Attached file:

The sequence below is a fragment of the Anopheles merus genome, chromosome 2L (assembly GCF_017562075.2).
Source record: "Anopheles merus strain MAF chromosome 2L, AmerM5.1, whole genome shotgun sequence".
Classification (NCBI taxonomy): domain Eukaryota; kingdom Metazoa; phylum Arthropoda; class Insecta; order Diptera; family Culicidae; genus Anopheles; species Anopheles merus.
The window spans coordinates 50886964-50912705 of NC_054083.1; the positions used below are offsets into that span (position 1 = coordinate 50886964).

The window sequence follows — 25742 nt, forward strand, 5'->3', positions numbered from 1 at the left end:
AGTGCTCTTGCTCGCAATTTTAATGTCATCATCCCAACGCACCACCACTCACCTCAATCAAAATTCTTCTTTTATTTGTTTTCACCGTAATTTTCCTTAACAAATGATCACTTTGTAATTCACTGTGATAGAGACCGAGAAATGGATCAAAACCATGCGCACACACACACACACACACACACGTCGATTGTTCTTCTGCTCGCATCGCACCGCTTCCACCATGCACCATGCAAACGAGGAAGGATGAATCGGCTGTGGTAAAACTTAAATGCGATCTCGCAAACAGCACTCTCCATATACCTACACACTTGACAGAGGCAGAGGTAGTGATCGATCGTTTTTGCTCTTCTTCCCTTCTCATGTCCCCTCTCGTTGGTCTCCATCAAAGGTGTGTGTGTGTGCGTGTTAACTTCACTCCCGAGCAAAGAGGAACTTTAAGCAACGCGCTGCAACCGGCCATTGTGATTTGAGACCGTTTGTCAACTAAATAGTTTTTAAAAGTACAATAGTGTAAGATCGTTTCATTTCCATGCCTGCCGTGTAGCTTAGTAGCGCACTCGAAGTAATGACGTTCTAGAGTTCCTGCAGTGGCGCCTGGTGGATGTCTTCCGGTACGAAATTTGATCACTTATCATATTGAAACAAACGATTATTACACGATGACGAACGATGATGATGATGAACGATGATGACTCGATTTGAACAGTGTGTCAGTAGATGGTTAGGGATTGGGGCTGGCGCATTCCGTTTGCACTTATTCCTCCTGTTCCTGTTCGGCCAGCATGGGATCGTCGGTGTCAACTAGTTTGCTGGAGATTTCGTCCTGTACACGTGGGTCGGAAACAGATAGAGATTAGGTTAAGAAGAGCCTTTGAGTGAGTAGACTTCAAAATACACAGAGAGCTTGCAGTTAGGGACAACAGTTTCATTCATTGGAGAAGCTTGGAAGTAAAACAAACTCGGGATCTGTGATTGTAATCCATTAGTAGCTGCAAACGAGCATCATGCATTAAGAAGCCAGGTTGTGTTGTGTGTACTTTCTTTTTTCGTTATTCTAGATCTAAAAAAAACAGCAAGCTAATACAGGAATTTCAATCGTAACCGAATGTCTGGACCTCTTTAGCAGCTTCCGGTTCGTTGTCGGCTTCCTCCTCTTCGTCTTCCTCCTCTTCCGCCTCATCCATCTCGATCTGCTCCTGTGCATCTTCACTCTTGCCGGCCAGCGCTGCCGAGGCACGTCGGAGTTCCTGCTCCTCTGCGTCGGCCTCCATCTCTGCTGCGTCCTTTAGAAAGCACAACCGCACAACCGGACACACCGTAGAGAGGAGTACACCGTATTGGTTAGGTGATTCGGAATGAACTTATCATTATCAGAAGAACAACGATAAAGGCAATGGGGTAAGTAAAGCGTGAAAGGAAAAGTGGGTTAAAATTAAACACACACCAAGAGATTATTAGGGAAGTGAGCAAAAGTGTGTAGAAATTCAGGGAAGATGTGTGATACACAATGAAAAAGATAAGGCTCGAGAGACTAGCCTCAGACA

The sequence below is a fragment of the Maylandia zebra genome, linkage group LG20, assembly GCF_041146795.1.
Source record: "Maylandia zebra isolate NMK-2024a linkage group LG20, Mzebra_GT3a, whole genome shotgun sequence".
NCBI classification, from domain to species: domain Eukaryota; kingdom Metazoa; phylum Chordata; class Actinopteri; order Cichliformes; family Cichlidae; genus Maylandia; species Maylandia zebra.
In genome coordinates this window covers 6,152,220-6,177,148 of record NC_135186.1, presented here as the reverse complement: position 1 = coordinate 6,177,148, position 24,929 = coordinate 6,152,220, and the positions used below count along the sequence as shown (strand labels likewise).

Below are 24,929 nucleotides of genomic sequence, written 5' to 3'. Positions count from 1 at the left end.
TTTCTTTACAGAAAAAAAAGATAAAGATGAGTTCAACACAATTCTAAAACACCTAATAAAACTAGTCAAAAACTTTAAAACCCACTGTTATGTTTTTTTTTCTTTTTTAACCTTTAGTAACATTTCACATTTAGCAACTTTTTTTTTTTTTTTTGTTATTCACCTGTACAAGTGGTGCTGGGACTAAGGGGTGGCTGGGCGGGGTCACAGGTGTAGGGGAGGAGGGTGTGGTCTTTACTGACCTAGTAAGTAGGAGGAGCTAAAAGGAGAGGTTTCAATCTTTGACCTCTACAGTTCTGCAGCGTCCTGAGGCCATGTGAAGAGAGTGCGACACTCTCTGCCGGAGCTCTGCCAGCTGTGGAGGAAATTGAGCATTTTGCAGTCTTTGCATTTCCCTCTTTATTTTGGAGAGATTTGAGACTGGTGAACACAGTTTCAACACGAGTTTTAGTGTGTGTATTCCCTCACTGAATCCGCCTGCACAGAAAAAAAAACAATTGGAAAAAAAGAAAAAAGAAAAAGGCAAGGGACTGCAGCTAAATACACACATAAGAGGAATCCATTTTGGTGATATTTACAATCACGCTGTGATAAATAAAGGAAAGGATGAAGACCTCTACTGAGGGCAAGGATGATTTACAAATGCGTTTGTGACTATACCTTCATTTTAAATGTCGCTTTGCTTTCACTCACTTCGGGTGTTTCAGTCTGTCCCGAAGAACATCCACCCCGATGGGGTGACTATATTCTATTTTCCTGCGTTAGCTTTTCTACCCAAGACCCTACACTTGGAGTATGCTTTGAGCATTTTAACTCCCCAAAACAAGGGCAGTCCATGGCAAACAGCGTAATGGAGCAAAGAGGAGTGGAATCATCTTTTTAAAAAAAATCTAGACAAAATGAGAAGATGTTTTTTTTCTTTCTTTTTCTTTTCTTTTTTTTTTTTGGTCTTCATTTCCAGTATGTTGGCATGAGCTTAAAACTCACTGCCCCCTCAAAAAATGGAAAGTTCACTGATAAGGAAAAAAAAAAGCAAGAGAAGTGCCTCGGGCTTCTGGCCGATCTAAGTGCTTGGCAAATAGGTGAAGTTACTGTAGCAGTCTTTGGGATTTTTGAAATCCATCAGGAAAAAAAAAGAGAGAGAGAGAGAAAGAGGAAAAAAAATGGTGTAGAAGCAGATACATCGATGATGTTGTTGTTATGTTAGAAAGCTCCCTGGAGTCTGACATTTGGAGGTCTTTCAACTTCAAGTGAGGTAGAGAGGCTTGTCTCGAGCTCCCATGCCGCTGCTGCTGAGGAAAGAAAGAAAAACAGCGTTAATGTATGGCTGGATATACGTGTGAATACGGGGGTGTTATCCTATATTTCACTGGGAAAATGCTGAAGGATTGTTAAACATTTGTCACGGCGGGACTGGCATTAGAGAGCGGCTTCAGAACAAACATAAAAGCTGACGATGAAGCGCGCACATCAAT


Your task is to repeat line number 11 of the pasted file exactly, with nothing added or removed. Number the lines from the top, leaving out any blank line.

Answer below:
Below are 24,929 nucleotides of genomic sequence, written 5' to 3'. Positions count from 1 at the left end.